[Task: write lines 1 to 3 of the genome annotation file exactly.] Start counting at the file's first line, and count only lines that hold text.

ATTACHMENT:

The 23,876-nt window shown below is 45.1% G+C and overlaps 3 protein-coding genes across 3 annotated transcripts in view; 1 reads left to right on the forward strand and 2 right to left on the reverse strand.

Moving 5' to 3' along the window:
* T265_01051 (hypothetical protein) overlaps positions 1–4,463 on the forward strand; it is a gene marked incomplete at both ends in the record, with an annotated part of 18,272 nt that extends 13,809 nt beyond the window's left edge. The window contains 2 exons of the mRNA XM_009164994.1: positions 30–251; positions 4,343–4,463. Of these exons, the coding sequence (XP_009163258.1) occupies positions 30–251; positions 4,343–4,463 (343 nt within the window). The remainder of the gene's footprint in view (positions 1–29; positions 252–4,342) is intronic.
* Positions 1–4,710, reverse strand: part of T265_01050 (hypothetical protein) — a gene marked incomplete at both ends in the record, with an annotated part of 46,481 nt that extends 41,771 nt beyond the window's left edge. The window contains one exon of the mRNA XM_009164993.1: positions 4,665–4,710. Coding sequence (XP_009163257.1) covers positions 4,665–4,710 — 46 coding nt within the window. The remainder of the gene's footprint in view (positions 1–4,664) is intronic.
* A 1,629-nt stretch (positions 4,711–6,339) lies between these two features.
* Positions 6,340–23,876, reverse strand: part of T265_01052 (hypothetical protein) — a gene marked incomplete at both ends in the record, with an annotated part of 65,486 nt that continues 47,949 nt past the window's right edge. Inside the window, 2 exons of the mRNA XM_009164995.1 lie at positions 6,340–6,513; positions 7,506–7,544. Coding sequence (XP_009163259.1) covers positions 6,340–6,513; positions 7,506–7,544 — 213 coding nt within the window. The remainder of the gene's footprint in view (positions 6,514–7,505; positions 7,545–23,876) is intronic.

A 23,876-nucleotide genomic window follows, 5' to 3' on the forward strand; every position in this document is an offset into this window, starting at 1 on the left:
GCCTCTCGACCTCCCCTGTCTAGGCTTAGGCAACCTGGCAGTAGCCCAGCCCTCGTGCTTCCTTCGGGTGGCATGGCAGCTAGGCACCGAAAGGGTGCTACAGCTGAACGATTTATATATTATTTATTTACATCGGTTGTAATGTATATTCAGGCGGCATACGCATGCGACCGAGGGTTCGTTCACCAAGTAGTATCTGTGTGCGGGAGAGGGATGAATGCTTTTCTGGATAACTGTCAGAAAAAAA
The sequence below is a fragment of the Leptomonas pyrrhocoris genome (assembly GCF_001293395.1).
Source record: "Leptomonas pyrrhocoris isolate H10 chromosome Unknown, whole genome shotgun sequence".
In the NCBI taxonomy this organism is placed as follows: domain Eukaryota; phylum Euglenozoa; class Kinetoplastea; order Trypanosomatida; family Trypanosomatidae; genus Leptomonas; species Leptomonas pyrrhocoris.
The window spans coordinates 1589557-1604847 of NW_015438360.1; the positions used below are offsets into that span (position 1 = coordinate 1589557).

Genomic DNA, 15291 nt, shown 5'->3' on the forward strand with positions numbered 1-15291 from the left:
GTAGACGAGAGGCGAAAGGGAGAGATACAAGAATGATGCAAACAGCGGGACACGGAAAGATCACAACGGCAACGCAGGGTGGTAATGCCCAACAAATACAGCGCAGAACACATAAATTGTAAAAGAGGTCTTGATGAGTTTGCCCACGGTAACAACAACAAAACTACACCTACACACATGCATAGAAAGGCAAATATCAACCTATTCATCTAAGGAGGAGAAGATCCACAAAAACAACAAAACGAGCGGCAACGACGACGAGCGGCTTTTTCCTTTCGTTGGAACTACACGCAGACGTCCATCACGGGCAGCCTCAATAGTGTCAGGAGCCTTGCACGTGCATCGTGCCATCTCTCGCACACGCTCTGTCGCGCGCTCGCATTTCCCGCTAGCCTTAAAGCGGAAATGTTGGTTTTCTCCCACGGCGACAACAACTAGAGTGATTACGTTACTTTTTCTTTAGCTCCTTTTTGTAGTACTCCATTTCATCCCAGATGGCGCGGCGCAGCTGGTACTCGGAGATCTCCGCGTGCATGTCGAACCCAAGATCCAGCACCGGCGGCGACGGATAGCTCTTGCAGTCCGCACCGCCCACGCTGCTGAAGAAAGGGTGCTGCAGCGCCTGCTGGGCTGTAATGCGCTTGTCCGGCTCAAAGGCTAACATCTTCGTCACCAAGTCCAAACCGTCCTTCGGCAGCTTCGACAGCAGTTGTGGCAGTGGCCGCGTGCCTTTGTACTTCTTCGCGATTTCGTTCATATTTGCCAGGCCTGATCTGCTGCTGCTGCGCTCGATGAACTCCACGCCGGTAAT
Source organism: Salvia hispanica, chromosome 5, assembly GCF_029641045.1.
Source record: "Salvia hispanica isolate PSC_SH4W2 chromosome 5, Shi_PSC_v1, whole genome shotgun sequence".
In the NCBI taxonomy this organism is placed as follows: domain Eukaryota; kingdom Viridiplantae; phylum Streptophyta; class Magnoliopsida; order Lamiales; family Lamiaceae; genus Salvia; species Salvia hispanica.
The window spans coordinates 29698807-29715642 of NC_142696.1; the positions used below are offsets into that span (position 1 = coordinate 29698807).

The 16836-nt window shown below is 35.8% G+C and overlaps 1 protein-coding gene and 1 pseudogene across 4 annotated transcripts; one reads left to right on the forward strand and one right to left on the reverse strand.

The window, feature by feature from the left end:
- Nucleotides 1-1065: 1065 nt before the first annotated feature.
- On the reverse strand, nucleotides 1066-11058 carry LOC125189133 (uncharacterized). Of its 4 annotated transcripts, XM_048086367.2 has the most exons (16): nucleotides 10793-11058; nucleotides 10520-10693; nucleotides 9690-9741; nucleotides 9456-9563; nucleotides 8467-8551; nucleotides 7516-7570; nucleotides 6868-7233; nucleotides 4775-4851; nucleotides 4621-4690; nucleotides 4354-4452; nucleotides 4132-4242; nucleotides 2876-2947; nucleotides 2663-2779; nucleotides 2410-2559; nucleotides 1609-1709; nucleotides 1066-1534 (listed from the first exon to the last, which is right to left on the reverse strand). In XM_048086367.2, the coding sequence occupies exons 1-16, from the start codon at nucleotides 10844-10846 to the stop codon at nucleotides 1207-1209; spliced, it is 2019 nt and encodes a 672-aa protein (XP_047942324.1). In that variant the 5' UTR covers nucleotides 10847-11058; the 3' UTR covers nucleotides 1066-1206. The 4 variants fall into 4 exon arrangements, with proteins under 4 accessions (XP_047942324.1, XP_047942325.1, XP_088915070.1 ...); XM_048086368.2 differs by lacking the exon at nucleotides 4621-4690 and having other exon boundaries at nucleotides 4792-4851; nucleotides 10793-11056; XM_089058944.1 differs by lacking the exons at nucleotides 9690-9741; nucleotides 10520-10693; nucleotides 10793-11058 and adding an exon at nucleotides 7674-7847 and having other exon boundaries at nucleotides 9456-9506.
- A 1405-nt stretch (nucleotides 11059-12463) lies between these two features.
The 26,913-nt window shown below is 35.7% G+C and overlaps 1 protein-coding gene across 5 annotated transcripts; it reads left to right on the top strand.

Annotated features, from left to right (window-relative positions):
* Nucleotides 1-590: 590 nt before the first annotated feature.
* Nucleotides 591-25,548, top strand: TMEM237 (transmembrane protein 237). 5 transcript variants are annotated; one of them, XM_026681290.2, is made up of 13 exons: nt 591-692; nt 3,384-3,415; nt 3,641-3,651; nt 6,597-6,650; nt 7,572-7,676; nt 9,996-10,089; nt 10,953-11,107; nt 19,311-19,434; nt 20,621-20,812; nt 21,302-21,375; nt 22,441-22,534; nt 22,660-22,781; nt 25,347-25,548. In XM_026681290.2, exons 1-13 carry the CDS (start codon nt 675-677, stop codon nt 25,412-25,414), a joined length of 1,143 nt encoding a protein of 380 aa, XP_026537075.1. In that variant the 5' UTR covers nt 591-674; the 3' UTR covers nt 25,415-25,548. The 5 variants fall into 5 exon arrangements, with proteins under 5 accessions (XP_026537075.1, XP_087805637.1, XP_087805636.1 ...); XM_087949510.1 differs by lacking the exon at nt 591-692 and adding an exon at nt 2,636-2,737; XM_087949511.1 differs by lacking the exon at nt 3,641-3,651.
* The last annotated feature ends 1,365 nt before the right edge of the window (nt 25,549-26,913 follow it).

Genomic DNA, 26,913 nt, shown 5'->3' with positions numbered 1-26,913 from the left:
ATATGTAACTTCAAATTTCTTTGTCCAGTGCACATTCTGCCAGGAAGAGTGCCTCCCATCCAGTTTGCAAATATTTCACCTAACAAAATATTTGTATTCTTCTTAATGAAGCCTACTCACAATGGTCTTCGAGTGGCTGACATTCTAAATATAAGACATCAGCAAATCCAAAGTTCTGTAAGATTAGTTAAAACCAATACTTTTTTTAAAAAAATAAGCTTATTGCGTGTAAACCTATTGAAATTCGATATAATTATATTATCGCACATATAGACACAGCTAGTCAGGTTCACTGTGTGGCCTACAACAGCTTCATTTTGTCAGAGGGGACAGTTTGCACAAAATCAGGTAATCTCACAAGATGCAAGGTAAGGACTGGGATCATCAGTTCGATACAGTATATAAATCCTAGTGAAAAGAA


The 23,876-nt window shown below is 45.1% G+C and overlaps 3 protein-coding genes across 3 annotated transcripts in view; 1 reads left to right on the forward strand and 2 right to left on the reverse strand.

Moving 5' to 3' along the window:
* T265_01051 (hypothetical protein) overlaps positions 1–4,463 on the forward strand; it is a gene marked incomplete at both ends in the record, with an annotated part of 18,272 nt that extends 13,809 nt beyond the window's left edge. The window contains 2 exons of the mRNA XM_009164994.1: positions 30–251; positions 4,343–4,463. Of these exons, the coding sequence (XP_009163258.1) occupies positions 30–251; positions 4,343–4,463 (343 nt within the window). The remainder of the gene's footprint in view (positions 1–29; positions 252–4,342) is intronic.